But long hair? An avalanche. Go figure. Of course I'm delighted to have stumbled on such a noisy topic of conversation--any writer would be--but I'm a bit mystified, too, as to why long hair on middle aged women is such a hot button. Well, I guess hair was an important enough subject that it made appearances in Biblical stories. But you would think it was Delilah who lost her power when her hair was cut off.
This morning I went to see my own hairdresser, Joseph, at Salon 74. He is known for his wizardry with dyes, interestingly, but he is the one who told me never to color my hair. I have not seen him in quite a while, of course. He says he cannot understand why he can't convince people to stop using so much shampoo--it dries and ages their hair. The picture of me posted here was taken by my sister after a long walk on the shore. It is only in my real, everyday life in house and garden, (and of course on my blog) that I can go about with my hair unbrushed. I share this picture because of the overwhelming number of comments from Times readers who thought the photograph they ran of the extremely, unnervingly, preternaturally thin-backed woman (with perfectly smooth hair) was me.
I hope this straightens out my image.
As I was in New York City unexpectedly for only 48 hours I had to do a slow love wander; as usual, many treasured moments turned up. First off I found this gate on Fifth Avenue, just north of the Metropolitan Museum of Art.
Heading down to NBC in Rockefeller Center for the pre-interview I went by the IBM building with its soaring garden plaza under glass.
I had just been reading about this small public space in Paula Deitz's excellent new book of essays, Of Gardens, and was curious to see how the plaza was aging. Sadly, the delicate Knoll Bertoia side chairs are gone; the chairs there now are much heavier and they are difficult to move around, which may have been the point, but it is misguided. However the bamboo continues to wave high overhead, and it looks fresh and green and lively.
Ugo Rondinone, a Swiss artist, born in 1963, who lives in Zurich and New York City. These wintry trees have a stark presence against the soft bamboo, and they are quite tactile; you want to rub the painted bark, which reminds me of that chalky color on Louis XIV furniture. Several children passing by couldn't resist the temptation. These are ghosts of trees, really, or petrified trees; they might be the ashen remains of a forest after a terrible fire, or a nuclear fallout. I've seen bleached and silvered bark on skeletal trees at the shore, blasted by the sandy winds. These sculptures look like something out of Greek mythology; a god ought to be taking up residence inside each one. Or perhaps they are out of a fairy tale by Oscar Wilde--or my current favorite bedside reading, the bizarre Kurt Schwitters' Lucky Hans and other Merz Fairy Tales.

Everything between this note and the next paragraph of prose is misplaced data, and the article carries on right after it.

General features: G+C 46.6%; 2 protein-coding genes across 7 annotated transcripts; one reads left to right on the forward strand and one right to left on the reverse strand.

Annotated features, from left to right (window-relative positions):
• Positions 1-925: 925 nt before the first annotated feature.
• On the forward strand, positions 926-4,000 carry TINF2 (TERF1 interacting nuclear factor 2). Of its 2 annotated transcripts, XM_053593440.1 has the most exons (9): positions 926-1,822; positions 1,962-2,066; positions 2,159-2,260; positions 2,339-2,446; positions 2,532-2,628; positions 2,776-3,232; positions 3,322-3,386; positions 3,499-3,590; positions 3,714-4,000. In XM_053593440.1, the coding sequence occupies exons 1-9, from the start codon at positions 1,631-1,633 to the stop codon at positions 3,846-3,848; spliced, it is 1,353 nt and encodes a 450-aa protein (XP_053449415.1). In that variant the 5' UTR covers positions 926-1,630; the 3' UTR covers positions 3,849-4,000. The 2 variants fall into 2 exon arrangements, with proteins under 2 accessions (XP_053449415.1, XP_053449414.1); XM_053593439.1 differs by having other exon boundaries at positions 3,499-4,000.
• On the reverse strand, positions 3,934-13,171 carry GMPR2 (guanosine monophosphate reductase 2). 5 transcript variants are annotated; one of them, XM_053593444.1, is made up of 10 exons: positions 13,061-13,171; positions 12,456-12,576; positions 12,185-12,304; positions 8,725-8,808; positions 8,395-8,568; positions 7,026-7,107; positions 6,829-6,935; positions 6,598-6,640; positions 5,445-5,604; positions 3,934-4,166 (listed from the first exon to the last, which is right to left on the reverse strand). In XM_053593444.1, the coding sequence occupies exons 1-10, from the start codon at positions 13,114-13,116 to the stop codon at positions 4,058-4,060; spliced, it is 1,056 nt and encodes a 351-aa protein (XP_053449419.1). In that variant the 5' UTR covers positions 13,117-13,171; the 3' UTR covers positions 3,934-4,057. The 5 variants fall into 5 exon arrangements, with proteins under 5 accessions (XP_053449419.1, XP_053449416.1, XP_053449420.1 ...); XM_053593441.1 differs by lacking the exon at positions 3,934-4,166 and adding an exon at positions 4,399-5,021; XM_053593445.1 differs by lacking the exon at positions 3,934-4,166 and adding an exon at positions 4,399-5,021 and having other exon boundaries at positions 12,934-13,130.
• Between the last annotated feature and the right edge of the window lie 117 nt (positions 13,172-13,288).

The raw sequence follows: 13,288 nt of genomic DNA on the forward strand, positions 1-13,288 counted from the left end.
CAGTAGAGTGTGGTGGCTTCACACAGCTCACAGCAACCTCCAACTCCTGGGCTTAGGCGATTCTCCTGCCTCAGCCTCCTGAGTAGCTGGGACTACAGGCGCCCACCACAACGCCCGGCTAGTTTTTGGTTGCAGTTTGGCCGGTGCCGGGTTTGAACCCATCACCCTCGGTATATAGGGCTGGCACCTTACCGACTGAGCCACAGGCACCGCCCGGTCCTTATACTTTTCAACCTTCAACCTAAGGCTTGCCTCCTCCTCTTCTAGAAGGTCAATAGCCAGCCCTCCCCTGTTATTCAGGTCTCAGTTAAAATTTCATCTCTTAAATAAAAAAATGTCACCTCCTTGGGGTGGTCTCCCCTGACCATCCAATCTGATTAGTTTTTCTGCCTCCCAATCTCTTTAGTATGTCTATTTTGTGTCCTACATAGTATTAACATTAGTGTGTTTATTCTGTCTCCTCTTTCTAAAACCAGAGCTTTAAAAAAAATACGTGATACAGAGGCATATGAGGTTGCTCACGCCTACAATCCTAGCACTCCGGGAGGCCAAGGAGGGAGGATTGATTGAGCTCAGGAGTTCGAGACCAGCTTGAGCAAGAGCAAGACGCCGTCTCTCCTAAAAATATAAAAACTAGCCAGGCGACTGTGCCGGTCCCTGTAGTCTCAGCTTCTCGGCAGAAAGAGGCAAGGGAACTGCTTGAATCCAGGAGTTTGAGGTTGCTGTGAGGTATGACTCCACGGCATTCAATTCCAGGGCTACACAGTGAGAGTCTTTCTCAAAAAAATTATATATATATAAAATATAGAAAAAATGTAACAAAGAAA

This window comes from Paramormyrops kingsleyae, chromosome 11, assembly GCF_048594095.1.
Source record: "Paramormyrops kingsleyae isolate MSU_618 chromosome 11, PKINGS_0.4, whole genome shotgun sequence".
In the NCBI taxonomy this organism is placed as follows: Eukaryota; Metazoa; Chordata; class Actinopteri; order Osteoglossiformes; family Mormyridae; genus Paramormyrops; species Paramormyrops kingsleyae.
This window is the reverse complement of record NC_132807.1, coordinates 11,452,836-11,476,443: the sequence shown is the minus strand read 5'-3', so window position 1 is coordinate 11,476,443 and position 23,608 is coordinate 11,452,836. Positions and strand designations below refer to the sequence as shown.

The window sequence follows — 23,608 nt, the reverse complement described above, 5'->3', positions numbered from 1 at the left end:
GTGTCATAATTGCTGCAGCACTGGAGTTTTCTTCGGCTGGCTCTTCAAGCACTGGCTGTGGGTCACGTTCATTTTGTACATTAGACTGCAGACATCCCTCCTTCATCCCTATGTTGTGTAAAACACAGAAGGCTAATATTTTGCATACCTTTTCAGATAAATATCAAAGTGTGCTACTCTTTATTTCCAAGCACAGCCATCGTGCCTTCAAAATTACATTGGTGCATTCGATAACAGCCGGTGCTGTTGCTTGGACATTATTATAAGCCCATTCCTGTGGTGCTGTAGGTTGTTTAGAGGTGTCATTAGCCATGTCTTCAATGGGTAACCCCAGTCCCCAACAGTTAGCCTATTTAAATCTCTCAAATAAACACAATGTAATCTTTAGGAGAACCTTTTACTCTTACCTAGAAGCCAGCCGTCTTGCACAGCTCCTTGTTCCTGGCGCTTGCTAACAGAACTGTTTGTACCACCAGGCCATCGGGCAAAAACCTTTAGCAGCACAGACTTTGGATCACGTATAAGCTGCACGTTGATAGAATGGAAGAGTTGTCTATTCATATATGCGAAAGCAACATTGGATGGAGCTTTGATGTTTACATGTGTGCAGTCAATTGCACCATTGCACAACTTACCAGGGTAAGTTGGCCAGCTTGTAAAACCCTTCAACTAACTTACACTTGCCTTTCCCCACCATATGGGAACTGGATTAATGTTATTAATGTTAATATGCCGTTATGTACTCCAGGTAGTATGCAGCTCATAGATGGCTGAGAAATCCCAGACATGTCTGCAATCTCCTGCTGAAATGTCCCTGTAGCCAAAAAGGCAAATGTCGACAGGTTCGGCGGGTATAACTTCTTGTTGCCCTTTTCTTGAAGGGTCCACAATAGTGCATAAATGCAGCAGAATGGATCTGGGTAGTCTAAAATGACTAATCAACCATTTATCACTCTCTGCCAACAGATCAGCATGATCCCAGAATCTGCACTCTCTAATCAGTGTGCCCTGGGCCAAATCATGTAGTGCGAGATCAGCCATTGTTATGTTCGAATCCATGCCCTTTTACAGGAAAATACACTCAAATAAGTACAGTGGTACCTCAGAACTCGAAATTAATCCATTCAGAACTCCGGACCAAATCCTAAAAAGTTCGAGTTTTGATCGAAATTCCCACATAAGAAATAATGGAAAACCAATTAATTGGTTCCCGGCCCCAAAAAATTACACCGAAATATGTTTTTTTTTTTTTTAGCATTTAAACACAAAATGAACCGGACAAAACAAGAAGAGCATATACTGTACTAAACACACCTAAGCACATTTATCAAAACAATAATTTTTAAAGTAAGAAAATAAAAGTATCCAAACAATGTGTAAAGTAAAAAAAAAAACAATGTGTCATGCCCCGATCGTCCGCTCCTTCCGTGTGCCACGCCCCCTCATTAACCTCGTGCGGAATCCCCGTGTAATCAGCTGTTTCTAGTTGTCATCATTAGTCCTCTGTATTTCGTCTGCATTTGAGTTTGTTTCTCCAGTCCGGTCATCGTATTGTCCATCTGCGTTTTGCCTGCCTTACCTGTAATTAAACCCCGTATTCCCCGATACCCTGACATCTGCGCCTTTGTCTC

These trees look proud, but they also seem to want company. They are weird and otherworldly. Actually, they look like they have wandered over from the Metropolitan Opera House, annoyed to have been left out of the new production of the Wagner Ring Cycle. (For my money, the set could have used some trees just like this, rather than the slabs of concrete that looked like they might fall and kill someone. As I watched Das Rheingold I kept thinking about men and their toys. But I digress...) The Rondinone sculptures will be at the plaza for several months. I love that they are arriving just as the Starn twins' Big Bambu over on the Met's rooftop is coming down; there's some strange synchronicity at work.
This being New York City, if you get your head too far into gods or fairytales, you can always get a cold dose of shopping therapy.
Of course I was too early for the taping, so I killed some time in Anthropologie. I like their boho chic thing though I can't wear much of it. But what really sent me into orbit was inside the clothing: the labels. Designers have gotten quite creative about expressing their identities--no more of those understated, nearly anonymous tiles.
These labels look handmade, and have a nonchalant, almost schoolchild charm to them--one of them is made to look as though it were printed on that blue-ruled ring notebook paper of olden days. I love the little tab that says MOTH, looking like a small moth hanging off the collar. Not necessarily what you want in your sweaters, but so what?
Someone was doing something with a cage full of charming, bewildered retriever puppies.
I was snapping as fast as I could--I am past caring if I look like a hick from the country. I've been out of the media world long enough that I am no longer jaded by it; now I see how buzzy and distracting and frenetic and bizarre and fabulous it all is. The producers asked me to sit in front of a mirror and pretend to blow out my hair, which will make my sister snicker. The last time I tried to blow dry my own hair the round brush got so tangled in it that I had to use scissors to release it.
I was happy to get back into Central Park, even though the rain kept coming down.
At least I was in the company of real trees, whose moist bark was as richly dark as the fake trees over in the plaza were dustily pale.
Now, about tomorrow's show: if I can only figure out how to bring the subject around to ocean acidification and climate change....Let's see...shampoos...chemicals...washing down the drain and into the watershed...sigh....